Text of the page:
Excerpt from Miriam’s Kitchen by Elizabeth Ehrlich
Here in my aunt’s house, the survivors would “sit shiva.” Shiva, from seven in Hebrew, names the week’s span of hardest mourning, after the washed, shrouded body is placed in the silent earth. The week is commuted for feast days and Yom Kippur, and suspended for Sabbath. The bereaved mourn hard and sad, but they mourn according to rule and rite—minutely detailed, immortal, and fixed—not as they might choose to mourn, or ever might devise.
For the bubbe’s religion envelops death, as well as life. There are instructions and warnings, some in the Torah, some codified by generations of teachers, and some, the most mysterious, passed from one bubbe to another. I ask you, where is it written that there must be a dish of hard-boiled eggs on the table when the mourners, stricken and stunned, return from the burial ground? Yet so it should be, and so it is…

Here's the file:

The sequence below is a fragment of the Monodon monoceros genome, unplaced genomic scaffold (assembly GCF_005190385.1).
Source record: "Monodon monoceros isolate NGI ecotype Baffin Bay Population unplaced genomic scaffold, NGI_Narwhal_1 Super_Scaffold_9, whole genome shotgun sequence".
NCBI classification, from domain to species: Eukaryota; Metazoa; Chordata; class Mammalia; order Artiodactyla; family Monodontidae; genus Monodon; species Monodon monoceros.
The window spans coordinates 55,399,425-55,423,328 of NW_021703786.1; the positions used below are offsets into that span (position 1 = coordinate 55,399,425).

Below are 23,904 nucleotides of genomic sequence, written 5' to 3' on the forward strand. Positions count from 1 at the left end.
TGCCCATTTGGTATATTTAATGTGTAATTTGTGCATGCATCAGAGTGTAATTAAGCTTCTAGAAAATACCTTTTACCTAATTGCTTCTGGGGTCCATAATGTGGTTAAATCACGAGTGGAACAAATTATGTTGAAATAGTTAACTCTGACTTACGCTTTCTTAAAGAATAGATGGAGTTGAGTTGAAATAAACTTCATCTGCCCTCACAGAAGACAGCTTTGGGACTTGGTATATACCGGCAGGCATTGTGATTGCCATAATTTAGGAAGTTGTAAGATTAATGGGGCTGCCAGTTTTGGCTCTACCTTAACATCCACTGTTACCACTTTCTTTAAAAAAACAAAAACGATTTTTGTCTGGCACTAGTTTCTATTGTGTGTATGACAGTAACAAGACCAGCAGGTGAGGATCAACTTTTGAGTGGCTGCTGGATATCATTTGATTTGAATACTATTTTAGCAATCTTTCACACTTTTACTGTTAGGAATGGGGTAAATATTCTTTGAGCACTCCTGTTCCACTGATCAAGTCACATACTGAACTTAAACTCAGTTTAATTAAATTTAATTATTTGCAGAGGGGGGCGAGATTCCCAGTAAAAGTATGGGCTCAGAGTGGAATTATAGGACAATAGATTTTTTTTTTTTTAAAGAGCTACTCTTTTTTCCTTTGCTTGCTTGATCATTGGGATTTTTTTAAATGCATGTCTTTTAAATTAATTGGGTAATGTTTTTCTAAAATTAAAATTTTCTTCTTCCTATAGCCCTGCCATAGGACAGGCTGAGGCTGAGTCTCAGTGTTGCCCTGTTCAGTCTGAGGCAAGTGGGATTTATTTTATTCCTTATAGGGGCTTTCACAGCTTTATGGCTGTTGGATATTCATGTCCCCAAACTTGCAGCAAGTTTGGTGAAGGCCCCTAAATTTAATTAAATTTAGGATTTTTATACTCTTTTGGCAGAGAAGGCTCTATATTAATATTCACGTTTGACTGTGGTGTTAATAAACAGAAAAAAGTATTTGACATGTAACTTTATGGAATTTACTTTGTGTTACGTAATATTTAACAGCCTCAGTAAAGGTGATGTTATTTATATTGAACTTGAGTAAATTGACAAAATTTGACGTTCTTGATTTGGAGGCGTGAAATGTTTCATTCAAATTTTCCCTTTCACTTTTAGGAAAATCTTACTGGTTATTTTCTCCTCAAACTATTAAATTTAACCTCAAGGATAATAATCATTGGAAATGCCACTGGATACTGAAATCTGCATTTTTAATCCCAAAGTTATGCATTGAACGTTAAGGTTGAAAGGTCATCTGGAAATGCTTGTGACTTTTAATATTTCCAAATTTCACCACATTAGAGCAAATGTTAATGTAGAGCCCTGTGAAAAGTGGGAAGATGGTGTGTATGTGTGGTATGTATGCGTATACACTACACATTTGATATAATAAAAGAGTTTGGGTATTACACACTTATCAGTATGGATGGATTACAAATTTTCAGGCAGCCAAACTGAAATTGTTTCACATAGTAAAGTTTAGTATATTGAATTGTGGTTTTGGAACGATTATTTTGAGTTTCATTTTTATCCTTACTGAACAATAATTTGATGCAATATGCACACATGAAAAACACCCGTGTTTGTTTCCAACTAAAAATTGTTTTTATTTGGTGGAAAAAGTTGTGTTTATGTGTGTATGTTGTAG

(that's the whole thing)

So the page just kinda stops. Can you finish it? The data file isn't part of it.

I have never yet been to a shiva where women were counted in the minyan. I am unlearned; were I counted, I would not know what to do. In other settings, this worries and offends me, but not in this one. Shiva, for me, still is about that old-time female web, the embroidery with which women build and embellish.
The pattern was set for me at my first remembered shiva, in the old-fashioned style familiar to the bubbe, in whose honor it was held. My impulse, on a shiva call, is to draw close, hold a lonely hand, fix a chopped liver sandwich for a grieving friend, that is all. Still, I hope that a minyan will gather when I die, and that it will have women in it.